Box 18. Vietnam’s provinces strive to become more attractive with BEE

Ecofarm has been a profitable venture in Vietnam’s Dong Thap province, resulted from the company’s sound investments and strong business enabling environment. It sells substantial volume of farm produce from 85 hectares of land harvested on a three-month planting cycle using high-tech practices. Until recently, business registration in this area was a time-consuming affair, making the opening of new businesses a chore. Ecofarm’s decision to open a branch in Dong Thap was encouraged by its ease of operating and investing in business. The province scored the second highest in the Provincial Competitiveness Index (PCI), produced through a partnership with the Vietnam Chamber of Commerce and Industry and USAID. In general, Vietnamese businesses face many challenges due to the lack of local government support. The primary difficulties include significant delays in business registration, accessing to land matters, and paying taxes.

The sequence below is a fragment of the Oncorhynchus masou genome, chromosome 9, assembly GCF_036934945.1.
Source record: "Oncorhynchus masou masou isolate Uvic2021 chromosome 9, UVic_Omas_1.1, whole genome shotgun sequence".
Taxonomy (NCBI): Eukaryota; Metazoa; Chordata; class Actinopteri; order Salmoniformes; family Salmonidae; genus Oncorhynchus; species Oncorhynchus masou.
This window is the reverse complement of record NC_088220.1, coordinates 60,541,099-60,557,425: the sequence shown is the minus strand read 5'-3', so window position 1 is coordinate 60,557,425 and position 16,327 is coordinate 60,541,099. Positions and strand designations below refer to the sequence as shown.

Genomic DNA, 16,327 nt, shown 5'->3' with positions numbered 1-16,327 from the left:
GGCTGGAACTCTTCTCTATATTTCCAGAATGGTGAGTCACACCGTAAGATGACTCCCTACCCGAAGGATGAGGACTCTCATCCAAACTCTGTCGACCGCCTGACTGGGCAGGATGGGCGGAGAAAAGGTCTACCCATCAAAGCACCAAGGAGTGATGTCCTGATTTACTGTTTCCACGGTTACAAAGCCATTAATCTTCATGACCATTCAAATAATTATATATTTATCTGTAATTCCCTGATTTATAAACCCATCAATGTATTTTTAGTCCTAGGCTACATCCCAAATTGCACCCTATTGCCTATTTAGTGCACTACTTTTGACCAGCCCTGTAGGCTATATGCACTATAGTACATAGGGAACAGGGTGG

In an effort to promote Dong Thap as a destination for agricultural investment, local government leaders made many trips to Phu Quoc, where Ecofarm is headquartered. When Ecofarm first opened its business operations in 2015, local government continued to offer support and actively find out about obstacles to new businesses. Despite being located remotely with few geographic advantages, and relatively poor infrastructure compared to other provinces, Dong Thap witnessed a response to its efforts with much new business development, increasing by 28 percent in 2016 over 2015, higher than the national average of 16 percent. Dong Thap’s leaders set a policy goal to create a strong enabling government that serves people and businesses.

Source: USAID’s Provincial Competitiveness Index project, 2013 to June 2019